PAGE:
Part 1 of Wild, Wild West RV Adventure
Pat and I were ready for our 24-day, 5000-mile RV trip across the Western U.S.
We had everything prepared: reservations at every stop, extra dog food for Red, new ice maker, enough food for an army, and our latest addition, Bart, our new Fiat Abarth to tow behind Big Blue. We were all set for a relaxing vacation.
We began the first leg of our journey on the Friday before Independence Day. Our first stop was the Caverns of Sonora. This leg would put us halfway through the great State of Texas. Unfortunately, the cavern tours would be closed when we arrived, and we were headed to New Mexico the next day. Little did we know, we had unplanned excitement in store even sooner.
Fire on the freeway
We had barely cleared Houston when Pat noticed smoke in the rear camera. Big Blue is a diesel pusher with the engine in the back, and at first we thought the smoke was coming from the RV. Pat was busy looking for a safe place to pull over on I-10 when I saw the first hungry flames rise from Bart’s hood.
We came to an immediate stop on the freeway exit: motorhome, flaming tow vehicle, and all. The next few seconds were in slow motion as we initiated emergency procedures: I released the fire extinguisher at my feet as Pat freed himself from his seat belt. I unlatched both door locks as Pat stepped over Red toward the exit. My hands held the fire extinguisher in Pat’s path down the steps. He took it without a word as he exited Big Blue to try to save Bart.
In the seconds it took Pat to get to the back of the motorhome, Bart’s hood was fully engulfed in flame. Traffic continued on the feeder road, but two good Samaritans stopped when they saw the fire. Pat gave one of them the overmatched fire extinguisher, and the other one helped Pat unhitch Bart from Big Blue. Pat then raced back to drive the RV away from the burning car.
At that point, I got out of the motorhome to see how bad it was. It was bad. There was nothing anyone could do now but let Bart burn and call 911.
RV trip car-be-que
We stood immobile in the grass by the feeder as the windshield melted, the center dissolving outward until all the glass was gone. The tires caught on fire one after another, leaving nothing but puddles of rubber under the rims. Everything inside Bart—gym clothes, dog bed, seats, dashboard—turned to unrecognizable ash in a matter of moments.
The fire department had to work hard to stop the blaze. Everytime they almost had it out, another small explosion started the process over. With all of our planning, of course we set out with a full tank of gas in Bart.
We’re still going, right?
Several hours later, there was nothing left of Bart but a blackened scar on the feeder road. We sat in Big Blue at a rural gas station, just a few yards from the scene, answering questions for the fire department, making arrangements with the wrecker yard, and coordinating with our insurance company. After a couple of hours of logistical aftermath, we were finally able to put our phones down. We sat silently, looking at our laps. Red stopped shaking and laid down between us. My internal dialog slowed down when Pat looked over and asked, “We’re still going, right?”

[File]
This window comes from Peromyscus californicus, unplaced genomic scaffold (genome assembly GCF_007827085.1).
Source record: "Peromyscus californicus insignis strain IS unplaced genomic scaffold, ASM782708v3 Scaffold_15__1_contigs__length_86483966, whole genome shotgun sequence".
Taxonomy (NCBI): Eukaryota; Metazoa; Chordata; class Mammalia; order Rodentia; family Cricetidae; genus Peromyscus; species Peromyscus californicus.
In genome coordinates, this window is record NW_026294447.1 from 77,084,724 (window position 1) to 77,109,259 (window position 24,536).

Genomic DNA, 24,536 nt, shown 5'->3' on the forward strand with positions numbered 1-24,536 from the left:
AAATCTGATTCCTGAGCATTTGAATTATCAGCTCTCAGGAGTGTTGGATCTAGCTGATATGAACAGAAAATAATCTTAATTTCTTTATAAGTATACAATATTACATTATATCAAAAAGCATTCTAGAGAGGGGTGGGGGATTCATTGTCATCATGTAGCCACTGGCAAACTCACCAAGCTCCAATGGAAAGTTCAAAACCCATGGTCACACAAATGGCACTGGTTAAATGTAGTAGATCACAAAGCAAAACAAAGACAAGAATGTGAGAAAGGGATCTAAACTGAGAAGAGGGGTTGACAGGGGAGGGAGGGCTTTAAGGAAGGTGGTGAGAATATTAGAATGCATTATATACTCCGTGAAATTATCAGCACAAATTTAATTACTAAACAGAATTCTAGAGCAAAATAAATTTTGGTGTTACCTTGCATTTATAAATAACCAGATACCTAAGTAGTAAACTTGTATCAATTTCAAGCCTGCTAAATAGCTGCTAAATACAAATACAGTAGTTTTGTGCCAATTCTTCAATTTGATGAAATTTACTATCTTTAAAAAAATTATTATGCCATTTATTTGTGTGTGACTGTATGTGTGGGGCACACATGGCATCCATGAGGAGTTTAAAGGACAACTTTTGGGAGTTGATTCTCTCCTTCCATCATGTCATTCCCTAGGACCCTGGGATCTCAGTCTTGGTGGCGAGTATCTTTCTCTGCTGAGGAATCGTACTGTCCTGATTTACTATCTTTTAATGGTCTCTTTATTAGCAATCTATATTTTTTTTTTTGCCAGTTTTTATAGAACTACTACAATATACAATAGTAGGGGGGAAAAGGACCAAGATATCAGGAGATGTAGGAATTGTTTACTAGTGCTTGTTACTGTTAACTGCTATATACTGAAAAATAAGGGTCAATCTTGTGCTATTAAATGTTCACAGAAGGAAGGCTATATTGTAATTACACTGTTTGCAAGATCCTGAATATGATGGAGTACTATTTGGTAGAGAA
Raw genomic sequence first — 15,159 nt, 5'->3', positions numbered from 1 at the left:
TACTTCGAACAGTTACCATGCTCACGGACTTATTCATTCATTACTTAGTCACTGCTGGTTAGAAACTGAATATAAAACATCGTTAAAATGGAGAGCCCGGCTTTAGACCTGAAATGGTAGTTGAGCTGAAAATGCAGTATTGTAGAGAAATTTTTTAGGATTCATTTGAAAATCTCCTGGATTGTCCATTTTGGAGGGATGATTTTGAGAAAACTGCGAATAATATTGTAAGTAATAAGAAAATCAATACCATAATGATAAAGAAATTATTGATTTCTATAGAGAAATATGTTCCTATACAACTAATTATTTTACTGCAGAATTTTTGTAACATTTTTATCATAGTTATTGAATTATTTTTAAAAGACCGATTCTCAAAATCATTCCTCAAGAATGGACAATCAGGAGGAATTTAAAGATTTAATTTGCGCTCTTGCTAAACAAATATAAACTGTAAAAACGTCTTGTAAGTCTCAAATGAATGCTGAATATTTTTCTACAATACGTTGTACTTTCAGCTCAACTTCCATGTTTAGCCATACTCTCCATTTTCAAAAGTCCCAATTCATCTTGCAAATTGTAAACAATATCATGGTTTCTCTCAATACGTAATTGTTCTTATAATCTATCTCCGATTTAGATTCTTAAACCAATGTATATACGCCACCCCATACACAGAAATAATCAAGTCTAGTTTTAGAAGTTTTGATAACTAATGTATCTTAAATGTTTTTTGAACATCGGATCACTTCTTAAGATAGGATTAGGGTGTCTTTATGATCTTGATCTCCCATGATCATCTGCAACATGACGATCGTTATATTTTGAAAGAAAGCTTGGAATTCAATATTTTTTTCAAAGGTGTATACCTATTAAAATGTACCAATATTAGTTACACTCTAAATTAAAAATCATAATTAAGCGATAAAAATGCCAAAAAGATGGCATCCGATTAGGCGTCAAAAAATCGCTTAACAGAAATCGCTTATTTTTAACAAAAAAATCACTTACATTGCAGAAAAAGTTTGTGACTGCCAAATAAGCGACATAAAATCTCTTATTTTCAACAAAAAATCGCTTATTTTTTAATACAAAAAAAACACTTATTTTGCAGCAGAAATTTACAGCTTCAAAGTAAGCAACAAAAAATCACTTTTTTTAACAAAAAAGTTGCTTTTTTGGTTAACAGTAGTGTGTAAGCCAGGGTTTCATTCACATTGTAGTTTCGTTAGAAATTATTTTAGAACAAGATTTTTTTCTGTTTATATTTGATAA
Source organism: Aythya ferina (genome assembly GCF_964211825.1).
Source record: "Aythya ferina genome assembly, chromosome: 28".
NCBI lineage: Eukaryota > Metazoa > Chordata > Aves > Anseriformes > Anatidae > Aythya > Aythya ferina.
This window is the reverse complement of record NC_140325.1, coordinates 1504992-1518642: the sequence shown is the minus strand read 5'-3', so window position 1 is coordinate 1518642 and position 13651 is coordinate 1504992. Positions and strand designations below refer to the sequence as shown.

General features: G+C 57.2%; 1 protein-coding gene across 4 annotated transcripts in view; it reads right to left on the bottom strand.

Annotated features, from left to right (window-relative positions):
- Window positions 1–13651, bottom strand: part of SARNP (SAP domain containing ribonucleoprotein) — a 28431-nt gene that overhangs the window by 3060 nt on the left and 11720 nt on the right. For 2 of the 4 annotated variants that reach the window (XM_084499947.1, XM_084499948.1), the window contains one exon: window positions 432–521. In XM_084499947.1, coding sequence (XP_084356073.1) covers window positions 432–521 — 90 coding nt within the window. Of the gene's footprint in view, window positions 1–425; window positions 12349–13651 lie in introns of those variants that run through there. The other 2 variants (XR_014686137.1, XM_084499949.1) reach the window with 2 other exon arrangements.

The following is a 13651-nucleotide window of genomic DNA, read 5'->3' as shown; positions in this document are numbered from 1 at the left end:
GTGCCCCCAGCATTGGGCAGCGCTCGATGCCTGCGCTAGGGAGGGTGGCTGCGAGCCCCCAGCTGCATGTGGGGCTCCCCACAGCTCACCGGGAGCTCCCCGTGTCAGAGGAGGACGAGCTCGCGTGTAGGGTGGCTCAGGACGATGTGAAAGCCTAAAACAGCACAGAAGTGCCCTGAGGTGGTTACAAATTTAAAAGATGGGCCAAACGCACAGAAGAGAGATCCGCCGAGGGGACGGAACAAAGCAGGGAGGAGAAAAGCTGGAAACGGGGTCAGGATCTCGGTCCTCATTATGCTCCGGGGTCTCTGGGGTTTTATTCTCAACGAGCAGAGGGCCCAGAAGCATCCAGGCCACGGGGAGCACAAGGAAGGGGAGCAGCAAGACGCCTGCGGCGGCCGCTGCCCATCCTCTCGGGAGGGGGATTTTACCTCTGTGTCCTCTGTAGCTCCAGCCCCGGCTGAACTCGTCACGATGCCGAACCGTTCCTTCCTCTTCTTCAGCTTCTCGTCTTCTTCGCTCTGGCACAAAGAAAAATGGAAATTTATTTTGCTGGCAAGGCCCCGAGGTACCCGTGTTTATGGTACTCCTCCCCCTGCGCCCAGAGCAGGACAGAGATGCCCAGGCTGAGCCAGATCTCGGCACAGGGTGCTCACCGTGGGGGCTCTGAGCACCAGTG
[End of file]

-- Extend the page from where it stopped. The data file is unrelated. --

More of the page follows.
The tension released my shoulders. Big Blue was unscathed, no one was hurt, and it was still a beautiful day to start our long-awaited RV trip. With delight and a dash of tenacity, I sat up straight and announced: “Hell, yeah, we’re still going!”
Don’t relax quite yet
We set back out on the road toward the Caverns of Sonora. Now well behind schedule, Big Blue arrived in Austin during the Friday rush hour. It was 150 degrees in the shade and even hotter on the pavement.
Apparently, everyone in Texas and beyond wanted to spend the holiday weekend in Austin. Stop. Go. Stop. Go. Stop. After watching nothing but brake lights for over an hour, I noticed a funny odor. Like smoke. It quickly intensified, and Pat recognized the smell of overheated brakes—Big Blue’s overheated brakes. The first day of this RV trip was getting a little too adventurous. Luckily, we spotted a small but accessible office building parking lot and pulled in to let the brakes cool down. Sonora was looking further and further away.
For more than two hours, we waited in our 34-foot, blue motorhome, parked across several spaces on the side of an office. We laughed a little when I raised my eyebrow and pointed out that we wouldn’t have fit in the lot with a tow vehicle. Employees leaving for the weekend looked surprised to see a big, blue RV, running its generator and air conditioners not far from their cars, but no one spoke to us. Maybe they thought we were dry camping, but who wants to deal with squatters on a holiday weekend?
RV trip saved
While the brakes cooled, I looked for the nearest RV park with space available—a tall order by this time on July 4th weekend. By a stroke of luck, Austin Lone Star RV Resort had one spot left, and the park was only nine miles away. Pat navigated Big Blue through the Austin traffic, trying to lay off the brakes while I gritted my teeth and tried to keep the dog and myself calm. By the time the campground was within sight, we could smell the brakes again. Not good.
Still determined to save the rest of our RV trip, I made arrangements for a mobile RV mechanic to visit the next morning. I spent the rest of that eventful first day rescheduling all of our 17 camping reservations and reserving rental cars at most of the stops.
The next morning, the mechanic’s prognosis left us speechless. Big Blue was in prime health. The brakes looked great. Nothing was wrong. He told us to use the exhaust brake more often and to go finish our 5000-mile adventure. We paid him the $150 fee, broke camp, and didn’t hear from the brakes again.
Wild, wild west, here we come!